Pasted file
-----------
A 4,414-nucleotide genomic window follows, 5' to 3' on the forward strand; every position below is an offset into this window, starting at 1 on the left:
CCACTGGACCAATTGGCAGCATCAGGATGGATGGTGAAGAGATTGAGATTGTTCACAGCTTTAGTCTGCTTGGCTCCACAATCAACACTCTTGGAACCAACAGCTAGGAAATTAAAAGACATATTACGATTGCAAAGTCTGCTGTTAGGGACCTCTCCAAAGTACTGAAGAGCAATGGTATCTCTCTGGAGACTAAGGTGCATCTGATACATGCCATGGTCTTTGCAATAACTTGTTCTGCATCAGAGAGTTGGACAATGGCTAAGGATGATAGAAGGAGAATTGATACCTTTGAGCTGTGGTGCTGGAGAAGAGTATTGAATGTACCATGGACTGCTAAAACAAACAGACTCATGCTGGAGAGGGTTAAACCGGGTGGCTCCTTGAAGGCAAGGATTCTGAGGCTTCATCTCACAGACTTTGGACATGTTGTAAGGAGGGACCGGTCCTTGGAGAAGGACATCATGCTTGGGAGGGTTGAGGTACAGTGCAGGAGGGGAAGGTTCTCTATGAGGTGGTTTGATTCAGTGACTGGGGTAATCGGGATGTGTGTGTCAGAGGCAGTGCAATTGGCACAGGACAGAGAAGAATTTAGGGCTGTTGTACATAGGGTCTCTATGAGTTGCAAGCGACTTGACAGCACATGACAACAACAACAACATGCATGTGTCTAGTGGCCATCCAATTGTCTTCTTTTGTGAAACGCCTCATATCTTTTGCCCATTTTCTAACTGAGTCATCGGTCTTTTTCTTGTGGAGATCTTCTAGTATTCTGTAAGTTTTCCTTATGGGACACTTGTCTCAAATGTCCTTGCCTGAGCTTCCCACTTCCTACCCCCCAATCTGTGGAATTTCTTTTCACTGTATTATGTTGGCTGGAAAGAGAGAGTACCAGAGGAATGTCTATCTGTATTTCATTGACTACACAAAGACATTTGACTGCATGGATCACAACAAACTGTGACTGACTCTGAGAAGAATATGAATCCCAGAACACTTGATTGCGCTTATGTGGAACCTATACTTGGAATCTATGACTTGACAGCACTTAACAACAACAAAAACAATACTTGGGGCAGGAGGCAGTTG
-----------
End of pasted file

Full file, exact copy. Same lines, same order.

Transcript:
A 4,414-nucleotide genomic window follows, 5' to 3' on the forward strand; every position below is an offset into this window, starting at 1 on the left:
CCACTGGACCAATTGGCAGCATCAGGATGGATGGTGAAGAGATTGAGATTGTTCACAGCTTTAGTCTGCTTGGCTCCACAATCAACACTCTTGGAACCAACAGCTAGGAAATTAAAAGACATATTACGATTGCAAAGTCTGCTGTTAGGGACCTCTCCAAAGTACTGAAGAGCAATGGTATCTCTCTGGAGACTAAGGTGCATCTGATACATGCCATGGTCTTTGCAATAACTTGTTCTGCATCAGAGAGTTGGACAATGGCTAAGGATGATAGAAGGAGAATTGATACCTTTGAGCTGTGGTGCTGGAGAAGAGTATTGAATGTACCATGGACTGCTAAAACAAACAGACTCATGCTGGAGAGGGTTAAACCGGGTGGCTCCTTGAAGGCAAGGATTCTGAGGCTTCATCTCACAGACTTTGGACATGTTGTAAGGAGGGACCGGTCCTTGGAGAAGGACATCATGCTTGGGAGGGTTGAGGTACAGTGCAGGAGGGGAAGGTTCTCTATGAGGTGGTTTGATTCAGTGACTGGGGTAATCGGGATGTGTGTGTCAGAGGCAGTGCAATTGGCACAGGACAGAGAAGAATTTAGGGCTGTTGTACATAGGGTCTCTATGAGTTGCAAGCGACTTGACAGCACATGACAACAACAACAACATGCATGTGTCTAGTGGCCATCCAATTGTCTTCTTTTGTGAAACGCCTCATATCTTTTGCCCATTTTCTAACTGAGTCATCGGTCTTTTTCTTGTGGAGATCTTCTAGTATTCTGTAAGTTTTCCTTATGGGACACTTGTCTCAAATGTCCTTGCCTGAGCTTCCCACTTCCTACCCCCCAATCTGTGGAATTTCTTTTCACTGTATTATGTTGGCTGGAAAGAGAGAGTACCAGAGGAATGTCTATCTGTATTTCATTGACTACACAAAGACATTTGACTGCATGGATCACAACAAACTGTGACTGACTCTGAGAAGAATATGAATCCCAGAACACTTGATTGCGCTTATGTGGAACCTATACTTGGAATCTATGACTTGACAGCACTTAACAACAACAAAAACAATACTTGGGGCAGGAGGCAGTTG